The Facts Don't Matter: The Primacy of Emotional Truth in EFT

The facts don't matter? How can that be? What does that even mean? Let me explain. If you've had a traumatic experience, but you don't remember exactly what happened, you can still use EFT to completely heal and release the trauma. What matters is how you feel when you think about what you do remember. And even if what you "remember" is factually inaccurate, that's okay. Again, what matters is your emotional truth.

What does "emotional truth" mean? To help illustrate this concept, here's a list of things that your emotional truth is not:

  • What you think you should be feeling

  • What someone else thinks you should be feeling

  • What you think is the appropriate response to what happened

  • Your intellectual understanding of what happened

  • Someone else's intellectual understanding of what happened

Which is not to say that these things don't have their place. They do. But that place is not an EFT session. Let me modify that. It's fine for those things to enter into an EFT session, and they often do. However, it's important to acknowledge them, and then set them aside for the time being, so that you can focus on your emotional truth.

Your emotional truth is how you actually feel about something, regardless of whether or not you want to feel that way, think you should feel that way, or think that it makes sense to feel that way.

Some people find it challenging to determine what their emotional truth is. For example, when asked, "How do you feel when you think about that night when your father beat you?" they might say, "I think he was having a hard day," or, "He had a really tough childhood. I'm sure he was doing the best he could."

While transcendent perspectives like these show a lot of compassion, they are not the person's emotional truth about what happened. They are the person's intellectual and/or spiritual understanding of what happened. Again, these are valuable in and of themselves, but what is necessary in order to use EFT to heal the trauma is for the person to focus on their emotional truth.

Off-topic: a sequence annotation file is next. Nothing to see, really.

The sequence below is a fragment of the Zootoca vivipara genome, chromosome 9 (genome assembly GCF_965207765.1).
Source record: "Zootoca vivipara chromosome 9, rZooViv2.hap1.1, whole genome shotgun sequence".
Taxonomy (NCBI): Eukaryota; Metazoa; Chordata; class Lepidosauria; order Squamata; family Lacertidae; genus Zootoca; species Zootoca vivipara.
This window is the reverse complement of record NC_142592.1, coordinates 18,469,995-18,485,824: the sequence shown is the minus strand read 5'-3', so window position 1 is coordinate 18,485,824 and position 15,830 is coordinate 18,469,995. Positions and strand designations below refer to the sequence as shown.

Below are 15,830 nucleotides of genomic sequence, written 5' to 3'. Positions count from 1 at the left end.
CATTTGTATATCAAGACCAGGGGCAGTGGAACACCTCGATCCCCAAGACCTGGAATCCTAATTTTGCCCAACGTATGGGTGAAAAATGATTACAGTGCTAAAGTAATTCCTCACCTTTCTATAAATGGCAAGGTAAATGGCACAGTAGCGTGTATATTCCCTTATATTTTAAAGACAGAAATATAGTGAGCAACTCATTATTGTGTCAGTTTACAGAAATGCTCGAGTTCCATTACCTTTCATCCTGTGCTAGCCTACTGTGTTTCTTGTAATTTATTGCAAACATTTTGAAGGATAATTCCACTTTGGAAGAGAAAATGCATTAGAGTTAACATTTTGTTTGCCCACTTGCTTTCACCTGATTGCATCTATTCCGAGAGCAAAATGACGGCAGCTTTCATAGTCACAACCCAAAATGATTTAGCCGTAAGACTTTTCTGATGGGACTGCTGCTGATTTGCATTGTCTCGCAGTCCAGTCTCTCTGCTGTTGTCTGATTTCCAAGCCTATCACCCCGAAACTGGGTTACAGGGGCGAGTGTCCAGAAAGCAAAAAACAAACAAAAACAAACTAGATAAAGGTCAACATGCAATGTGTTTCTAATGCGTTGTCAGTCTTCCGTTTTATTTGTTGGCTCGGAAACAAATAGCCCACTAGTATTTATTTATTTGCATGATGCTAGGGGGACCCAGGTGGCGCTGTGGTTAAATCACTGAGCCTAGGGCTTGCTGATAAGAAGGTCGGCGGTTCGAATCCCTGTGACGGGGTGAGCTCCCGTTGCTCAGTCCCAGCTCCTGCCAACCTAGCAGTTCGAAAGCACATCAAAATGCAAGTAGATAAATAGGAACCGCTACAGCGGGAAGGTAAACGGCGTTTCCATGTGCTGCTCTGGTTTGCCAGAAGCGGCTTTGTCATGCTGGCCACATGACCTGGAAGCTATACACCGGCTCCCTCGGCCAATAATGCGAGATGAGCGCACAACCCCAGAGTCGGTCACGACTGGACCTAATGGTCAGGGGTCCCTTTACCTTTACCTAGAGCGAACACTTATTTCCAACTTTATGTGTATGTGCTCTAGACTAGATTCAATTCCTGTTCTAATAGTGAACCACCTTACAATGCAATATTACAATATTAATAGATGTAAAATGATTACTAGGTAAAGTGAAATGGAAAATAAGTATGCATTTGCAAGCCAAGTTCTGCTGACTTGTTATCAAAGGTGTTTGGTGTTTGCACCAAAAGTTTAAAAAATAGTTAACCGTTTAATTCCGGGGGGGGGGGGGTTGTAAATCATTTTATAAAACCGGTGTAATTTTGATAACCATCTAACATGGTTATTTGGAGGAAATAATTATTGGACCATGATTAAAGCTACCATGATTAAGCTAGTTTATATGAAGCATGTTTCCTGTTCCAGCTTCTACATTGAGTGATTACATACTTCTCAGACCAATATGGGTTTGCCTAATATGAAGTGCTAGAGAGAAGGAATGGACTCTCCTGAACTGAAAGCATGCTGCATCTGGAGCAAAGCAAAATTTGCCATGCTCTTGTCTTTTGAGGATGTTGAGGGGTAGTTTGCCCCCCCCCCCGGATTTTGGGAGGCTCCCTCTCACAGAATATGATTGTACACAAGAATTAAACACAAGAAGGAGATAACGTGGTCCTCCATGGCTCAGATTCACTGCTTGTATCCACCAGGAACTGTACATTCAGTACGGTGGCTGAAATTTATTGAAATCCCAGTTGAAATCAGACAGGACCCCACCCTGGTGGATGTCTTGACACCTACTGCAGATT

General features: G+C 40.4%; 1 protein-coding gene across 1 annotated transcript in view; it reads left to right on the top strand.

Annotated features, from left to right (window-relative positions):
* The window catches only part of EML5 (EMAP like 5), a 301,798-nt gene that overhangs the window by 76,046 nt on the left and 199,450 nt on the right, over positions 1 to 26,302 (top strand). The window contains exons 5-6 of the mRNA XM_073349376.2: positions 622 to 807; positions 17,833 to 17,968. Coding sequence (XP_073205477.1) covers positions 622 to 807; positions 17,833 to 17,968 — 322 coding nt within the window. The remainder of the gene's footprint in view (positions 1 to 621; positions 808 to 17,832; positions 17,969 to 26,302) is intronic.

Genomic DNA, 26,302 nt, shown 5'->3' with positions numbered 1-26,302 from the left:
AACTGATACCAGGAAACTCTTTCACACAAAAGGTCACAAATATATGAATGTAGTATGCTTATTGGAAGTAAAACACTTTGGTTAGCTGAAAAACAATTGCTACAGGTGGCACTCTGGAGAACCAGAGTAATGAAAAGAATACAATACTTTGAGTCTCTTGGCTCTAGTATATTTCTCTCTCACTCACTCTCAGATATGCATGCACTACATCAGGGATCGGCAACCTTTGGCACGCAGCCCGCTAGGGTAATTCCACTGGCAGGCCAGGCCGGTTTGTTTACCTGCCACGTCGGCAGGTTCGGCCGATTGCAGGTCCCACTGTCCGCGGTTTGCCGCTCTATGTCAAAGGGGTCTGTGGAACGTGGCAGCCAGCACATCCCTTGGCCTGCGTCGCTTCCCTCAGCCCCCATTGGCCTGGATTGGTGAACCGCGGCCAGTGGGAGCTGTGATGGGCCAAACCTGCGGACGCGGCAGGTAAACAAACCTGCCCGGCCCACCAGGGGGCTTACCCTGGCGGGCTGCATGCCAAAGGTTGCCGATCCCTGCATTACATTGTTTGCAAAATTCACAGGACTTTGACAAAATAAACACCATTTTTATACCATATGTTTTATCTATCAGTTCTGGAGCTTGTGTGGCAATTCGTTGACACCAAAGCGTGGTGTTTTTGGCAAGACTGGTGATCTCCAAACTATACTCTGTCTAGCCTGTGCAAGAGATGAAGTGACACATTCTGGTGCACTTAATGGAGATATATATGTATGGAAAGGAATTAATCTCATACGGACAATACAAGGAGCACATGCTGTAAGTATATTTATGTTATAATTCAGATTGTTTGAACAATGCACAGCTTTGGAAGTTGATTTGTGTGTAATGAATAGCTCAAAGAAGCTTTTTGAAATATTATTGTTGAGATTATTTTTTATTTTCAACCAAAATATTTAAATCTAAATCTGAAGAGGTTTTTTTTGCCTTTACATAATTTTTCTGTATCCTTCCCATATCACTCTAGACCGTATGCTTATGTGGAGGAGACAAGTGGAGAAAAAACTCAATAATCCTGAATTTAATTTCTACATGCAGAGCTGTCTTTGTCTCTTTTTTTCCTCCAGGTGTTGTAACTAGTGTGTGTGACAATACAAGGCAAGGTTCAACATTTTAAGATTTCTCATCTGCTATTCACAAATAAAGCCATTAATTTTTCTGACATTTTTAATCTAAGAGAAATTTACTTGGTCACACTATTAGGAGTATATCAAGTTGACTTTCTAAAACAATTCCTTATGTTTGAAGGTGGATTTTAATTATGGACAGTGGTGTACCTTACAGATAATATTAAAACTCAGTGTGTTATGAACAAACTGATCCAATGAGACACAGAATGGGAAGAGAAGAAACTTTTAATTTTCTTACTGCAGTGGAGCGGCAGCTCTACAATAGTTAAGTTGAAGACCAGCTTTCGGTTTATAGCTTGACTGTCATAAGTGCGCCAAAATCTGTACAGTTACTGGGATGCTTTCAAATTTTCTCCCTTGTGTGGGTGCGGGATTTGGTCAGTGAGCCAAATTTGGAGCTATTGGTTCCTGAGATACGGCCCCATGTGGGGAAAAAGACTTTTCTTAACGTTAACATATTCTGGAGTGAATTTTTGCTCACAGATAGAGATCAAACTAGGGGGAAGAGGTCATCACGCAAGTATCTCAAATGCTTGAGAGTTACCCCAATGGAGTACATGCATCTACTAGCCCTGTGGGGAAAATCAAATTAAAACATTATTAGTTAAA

In this case, the person's emotional truth about being beaten might be fear, sadness, and anger. It's also possible that the person won't know what to call the emotion(s) they're feeling, but they will know that it hurts, and that is enough to work with. So we just focus on the painful memory, by either talking about it or using tapping statements about it, and tap it out until the memory has no emotional charge.

People often say to me about early childhood trauma: "How can I tap this out if I can't even remember exactly what happened?" My response is always, "Exactly what happened doesn't even matter." This is not a court of law, this is a healing session. Do you have a sense of how you feel when you turn your attention toward what you think happened? Yes? Then that's all that matters.

This is where tapping statements like the following can be very effective:

"I don't remember exactly what happened, but when I think about that night, I feel terrified and sad."

We just begin where we are, and tap until it doesn't hurt anymore. By then (and oftentimes even before then), the next statement will most likely reveal itself, and then we tap that out, and continue in that fashion until the whole thing is healed.

How do you know when it's healed? When you can turn your attention toward the event, or the time period, or the person, or all of the above, and it doesn't hurt anymore. And that will be your new emotional truth. Peace. The sweet relief of healing. Freedom.

PLEASE NOTE

When doing EFT tapping on your own, if you aren't able to completely heal the issue you're working on, so that when you think about it, it no longer causes any stress, emotional pain, anger, or fear, I recommend working with a professional EFT practitioner. If you decide that this is the best course of action for you, click here to schedule a session or free consultation.

For a downloadable PDF of this article click here.

BY HEATHER AMBLER

Heather Ambler is a San Francisco Bay Area EFT practitioner and mindset coach. Through her private practice and online programs, she’s helped over 10,000 people in 78 countries recover from loss, heal trauma, release fears, increase confidence, and achieve goals. To schedule a session or free consultation, click here.

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